Charitable Donations

Giving to charity can provide not only large tax deductions to help you do well financially (as long as you itemize deductions) but also the satisfaction of doing good. On top of that, it’s one of the most flexible tax planning tools because you can control the timing, manner and amount of your donations to meet your needs.

Cash donations

Outright gifts of cash (which include donations made via check, credit card and payroll deduction) are the easiest to make. The substantiation requirements depend on the gift’s value:

* Gifts under $250 can be supported by a canceled check, credit card receipt or written communication from the charity.
* Gifts of $250 or more must be substantiated by the charity.

Deductions for cash gifts to public charities normally can’t exceed 60% of your adjusted gross income (AGI), which is a significant drop from 2021. The AGI limit remains at 30% for cash donations to non-operating private foundations. Contributions exceeding the applicable AGI limit can be carried forward for up to five years.

Warning: Charitable contribution deductions are allowed for alternative minimum tax (AMT) purposes, but your tax savings may be less if you’re subject to the AMT. For example, if you’re in the 37% tax bracket for regular income tax purposes, but the 28% tax bracket for AMT purposes, your deduction may be worth only 28% instead of 37%.

Stock donations

Appreciated publicly traded securities you’ve held more than one year are long-term capital gains property, which often makes one of the best charitable gifts. Why? You can deduct the current fair market value and avoid the capital gains tax you’d pay if you sold the property. This will be especially beneficial to taxpayers facing the 3.8% NIIT or the top 20% long-term capital gains rate this year.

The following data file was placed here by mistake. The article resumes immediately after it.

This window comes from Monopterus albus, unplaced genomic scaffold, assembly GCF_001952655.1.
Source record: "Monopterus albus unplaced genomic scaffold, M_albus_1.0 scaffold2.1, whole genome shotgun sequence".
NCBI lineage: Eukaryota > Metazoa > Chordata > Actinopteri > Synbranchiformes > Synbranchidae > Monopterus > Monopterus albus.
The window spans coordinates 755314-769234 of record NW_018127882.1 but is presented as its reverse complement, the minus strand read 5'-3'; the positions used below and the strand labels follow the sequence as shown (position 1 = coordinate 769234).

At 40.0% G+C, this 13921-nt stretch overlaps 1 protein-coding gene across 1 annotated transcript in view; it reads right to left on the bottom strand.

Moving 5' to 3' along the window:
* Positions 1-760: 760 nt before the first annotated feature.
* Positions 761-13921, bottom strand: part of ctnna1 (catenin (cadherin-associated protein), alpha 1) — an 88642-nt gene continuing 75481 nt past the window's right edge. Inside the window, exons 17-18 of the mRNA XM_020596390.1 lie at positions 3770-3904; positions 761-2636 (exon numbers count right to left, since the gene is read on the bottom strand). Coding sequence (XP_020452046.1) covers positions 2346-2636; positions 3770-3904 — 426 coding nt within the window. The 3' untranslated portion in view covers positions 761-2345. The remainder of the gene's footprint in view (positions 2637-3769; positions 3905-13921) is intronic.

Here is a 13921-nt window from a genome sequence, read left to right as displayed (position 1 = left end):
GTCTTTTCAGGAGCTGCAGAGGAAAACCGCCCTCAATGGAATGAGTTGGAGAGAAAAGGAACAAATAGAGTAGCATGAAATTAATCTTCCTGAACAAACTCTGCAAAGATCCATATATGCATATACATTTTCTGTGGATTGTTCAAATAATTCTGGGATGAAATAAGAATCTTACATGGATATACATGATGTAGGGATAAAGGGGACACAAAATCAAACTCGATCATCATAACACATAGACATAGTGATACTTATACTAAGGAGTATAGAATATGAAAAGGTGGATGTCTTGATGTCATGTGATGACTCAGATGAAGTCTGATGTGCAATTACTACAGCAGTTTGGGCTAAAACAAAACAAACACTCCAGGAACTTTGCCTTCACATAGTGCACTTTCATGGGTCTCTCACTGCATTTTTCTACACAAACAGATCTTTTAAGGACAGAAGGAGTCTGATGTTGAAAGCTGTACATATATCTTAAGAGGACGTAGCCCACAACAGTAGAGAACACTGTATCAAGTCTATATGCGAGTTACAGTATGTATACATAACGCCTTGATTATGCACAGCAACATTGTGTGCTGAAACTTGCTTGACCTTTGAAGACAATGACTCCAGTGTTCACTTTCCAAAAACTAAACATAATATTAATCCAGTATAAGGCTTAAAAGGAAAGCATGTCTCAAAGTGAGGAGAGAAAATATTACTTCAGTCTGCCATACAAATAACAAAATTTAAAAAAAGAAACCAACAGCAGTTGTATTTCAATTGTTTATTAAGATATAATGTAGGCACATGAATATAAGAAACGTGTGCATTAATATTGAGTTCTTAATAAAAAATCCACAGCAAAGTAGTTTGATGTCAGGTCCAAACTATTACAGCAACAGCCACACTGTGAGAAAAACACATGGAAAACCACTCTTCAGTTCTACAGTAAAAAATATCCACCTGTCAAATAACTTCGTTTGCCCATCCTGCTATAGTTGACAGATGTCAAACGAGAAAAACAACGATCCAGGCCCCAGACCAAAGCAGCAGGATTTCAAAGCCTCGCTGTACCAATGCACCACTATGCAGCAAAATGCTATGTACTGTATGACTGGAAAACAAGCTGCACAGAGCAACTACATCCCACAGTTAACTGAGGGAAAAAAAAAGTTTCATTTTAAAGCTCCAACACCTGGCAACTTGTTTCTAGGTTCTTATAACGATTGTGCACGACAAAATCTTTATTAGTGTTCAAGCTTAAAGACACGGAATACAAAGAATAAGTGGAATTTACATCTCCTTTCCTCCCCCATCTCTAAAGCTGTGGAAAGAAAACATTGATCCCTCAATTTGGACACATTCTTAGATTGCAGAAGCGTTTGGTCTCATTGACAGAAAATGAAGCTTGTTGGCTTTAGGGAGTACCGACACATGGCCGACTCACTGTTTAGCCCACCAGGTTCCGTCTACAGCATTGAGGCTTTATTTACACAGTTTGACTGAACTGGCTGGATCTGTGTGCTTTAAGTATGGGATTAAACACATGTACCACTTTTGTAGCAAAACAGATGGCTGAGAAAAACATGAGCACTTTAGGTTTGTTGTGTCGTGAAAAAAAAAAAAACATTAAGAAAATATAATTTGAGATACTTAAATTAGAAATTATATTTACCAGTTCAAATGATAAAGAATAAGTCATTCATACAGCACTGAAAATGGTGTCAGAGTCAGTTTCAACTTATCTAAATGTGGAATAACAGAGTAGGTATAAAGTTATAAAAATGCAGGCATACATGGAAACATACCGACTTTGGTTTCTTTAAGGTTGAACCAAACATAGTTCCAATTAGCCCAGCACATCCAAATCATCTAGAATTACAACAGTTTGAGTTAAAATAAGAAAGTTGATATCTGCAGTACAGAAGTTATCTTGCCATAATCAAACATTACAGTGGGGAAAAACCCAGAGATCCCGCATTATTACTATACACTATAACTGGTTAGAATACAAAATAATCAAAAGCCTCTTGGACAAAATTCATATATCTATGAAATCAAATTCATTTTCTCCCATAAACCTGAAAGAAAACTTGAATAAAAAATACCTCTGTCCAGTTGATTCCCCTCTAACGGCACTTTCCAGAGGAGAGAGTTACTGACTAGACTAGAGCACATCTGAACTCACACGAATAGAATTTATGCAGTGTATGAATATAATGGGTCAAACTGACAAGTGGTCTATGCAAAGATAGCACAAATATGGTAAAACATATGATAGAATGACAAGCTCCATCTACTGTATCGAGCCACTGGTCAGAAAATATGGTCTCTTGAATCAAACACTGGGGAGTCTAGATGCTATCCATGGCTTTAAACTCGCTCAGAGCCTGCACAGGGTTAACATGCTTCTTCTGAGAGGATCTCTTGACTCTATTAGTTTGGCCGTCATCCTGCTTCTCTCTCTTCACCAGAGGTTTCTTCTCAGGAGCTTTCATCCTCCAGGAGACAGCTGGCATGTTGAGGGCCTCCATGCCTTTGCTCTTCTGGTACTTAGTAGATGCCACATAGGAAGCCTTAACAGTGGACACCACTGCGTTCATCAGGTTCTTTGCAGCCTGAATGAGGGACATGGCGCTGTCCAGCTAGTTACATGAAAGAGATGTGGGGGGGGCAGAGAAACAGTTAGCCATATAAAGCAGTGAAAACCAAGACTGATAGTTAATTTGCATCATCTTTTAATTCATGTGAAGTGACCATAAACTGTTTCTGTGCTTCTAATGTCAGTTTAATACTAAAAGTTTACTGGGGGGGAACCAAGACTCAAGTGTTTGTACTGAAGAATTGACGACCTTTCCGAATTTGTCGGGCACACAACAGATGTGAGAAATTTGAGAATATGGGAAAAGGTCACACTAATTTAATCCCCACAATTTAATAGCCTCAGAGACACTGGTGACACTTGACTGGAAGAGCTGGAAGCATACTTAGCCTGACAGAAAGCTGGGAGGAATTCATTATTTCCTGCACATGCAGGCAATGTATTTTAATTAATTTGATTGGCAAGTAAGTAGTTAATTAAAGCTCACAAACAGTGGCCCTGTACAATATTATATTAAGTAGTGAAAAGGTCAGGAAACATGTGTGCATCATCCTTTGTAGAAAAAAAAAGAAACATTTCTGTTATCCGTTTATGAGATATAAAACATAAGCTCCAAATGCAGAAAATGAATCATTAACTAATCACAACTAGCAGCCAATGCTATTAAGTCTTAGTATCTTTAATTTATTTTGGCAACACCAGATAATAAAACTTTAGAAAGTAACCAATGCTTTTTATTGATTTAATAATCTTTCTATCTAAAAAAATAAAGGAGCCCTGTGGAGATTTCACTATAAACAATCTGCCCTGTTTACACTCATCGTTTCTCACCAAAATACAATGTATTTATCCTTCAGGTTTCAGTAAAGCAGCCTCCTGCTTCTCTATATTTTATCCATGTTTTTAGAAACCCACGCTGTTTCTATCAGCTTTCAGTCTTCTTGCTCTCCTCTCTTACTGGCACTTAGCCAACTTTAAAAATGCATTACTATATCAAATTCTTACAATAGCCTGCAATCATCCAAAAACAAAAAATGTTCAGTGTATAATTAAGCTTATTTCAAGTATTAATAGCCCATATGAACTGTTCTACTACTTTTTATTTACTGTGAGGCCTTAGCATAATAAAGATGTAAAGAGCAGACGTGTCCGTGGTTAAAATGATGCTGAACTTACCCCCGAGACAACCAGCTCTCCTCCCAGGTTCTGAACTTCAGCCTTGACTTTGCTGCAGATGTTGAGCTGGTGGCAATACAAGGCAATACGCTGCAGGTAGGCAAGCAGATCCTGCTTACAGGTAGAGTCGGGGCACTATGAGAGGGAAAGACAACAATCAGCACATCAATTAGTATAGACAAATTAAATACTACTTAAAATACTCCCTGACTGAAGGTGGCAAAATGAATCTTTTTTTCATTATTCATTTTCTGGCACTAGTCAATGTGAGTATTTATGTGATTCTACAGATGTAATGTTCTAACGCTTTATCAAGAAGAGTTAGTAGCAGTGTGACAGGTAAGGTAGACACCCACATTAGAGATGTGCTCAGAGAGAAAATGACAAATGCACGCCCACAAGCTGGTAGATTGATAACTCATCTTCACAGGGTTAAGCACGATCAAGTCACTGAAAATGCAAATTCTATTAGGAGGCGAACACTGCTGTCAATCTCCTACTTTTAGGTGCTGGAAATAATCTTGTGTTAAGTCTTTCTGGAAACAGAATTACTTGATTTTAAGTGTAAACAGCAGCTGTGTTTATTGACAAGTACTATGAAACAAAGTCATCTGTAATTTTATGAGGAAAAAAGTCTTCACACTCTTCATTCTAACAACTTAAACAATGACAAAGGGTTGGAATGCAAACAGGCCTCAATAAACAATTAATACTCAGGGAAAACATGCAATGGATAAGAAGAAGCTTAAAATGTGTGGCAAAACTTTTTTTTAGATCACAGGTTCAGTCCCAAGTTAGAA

Donations of long-term capital gains property are subject to tighter deduction limits, however: 30% of AGI for gifts to public charities and 20% for gifts to non-operating private foundations.

Don’t donate stock that’s worth less than your basis. Instead, sell the stock so you can deduct the loss and then donate the cash proceeds to charity.

IRA donations

Taxpayers age 70½ or older are allowed to make direct contributions from their IRA to qualified charitable organizations, up to $100,000 per tax year. Note that the age for these qualified charitable distributions (QCDs) hasn’t changed even though the SECURE Act increased the age after which required minimum distributions (RMDs) generally must begin from 70½ to 72.

A charitable deduction can’t be claimed for QCDs. But QCDs aren’t included in taxable income and can be used to satisfy an IRA owner’s RMD.

A QCD might be tax-smart if you won’t benefit from the charitable deduction, or you face AGI-based limits. To be a QCD, the transfer must be made by the IRA trustee directly to an eligible charity.

Making gifts over time

if you don’t know which charities you want to benefit but you’d like to start making large contributions now, consider a private foundation. It offers you significant control over how your donations ultimately will be used.
You must comply with complex rules, however, which can make foundations expensive to run. Also, the AGI limits for deductibility of contributions to nonoperating foundations are lower. (See “Cash donations” and “Stock donations.”)

If you’d like to influence how your donations are spent but avoid a foundation’s downsides, consider a donor-advised fund (DAF). Many larger public charities and investment firms offer them. Warning: To deduct your DAF contribution, obtain a written acknowledgment from the sponsoring organization that it has exclusive legal control over the assets contributed.

Do not hesitate to reach out to your HM&M advisor with any questions relating to charitable giving you may be contemplating by year end.

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